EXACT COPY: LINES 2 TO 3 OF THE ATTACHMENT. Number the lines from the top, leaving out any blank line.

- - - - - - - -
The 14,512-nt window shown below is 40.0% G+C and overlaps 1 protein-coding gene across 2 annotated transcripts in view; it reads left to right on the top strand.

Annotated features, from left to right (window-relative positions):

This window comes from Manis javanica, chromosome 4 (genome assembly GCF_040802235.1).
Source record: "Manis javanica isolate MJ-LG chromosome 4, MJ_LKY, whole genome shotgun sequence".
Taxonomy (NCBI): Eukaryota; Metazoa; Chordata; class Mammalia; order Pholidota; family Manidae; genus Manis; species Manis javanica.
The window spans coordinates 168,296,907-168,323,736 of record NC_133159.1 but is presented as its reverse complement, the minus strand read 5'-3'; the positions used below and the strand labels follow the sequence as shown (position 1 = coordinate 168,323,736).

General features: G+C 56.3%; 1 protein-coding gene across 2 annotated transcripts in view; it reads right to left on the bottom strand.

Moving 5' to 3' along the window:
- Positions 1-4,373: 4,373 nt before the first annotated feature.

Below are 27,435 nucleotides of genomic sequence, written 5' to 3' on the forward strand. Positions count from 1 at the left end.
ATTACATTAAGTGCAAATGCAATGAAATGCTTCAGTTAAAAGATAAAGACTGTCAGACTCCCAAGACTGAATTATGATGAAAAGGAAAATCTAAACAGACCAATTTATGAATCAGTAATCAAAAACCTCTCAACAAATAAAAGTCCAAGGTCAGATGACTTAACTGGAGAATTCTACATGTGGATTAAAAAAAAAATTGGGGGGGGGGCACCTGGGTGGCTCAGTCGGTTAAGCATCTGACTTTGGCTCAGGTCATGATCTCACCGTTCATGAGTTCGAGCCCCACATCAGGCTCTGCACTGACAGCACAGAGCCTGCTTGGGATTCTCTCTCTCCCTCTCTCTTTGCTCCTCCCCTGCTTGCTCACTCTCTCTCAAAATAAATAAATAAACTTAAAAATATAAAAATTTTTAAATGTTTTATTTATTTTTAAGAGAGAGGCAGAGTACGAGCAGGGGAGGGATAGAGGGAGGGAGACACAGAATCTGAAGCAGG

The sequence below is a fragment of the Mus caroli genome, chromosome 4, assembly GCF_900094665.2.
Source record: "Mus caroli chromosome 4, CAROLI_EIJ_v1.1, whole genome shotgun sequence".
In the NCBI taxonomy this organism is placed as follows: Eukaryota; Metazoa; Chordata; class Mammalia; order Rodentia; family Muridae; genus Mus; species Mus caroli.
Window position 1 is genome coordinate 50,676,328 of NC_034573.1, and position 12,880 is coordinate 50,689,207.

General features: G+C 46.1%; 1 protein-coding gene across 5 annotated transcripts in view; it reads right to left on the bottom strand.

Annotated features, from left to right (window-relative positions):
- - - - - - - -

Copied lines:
Annotated features, from left to right (window-relative positions):

This window comes from Manis javanica, chromosome 4 (genome assembly GCF_040802235.1).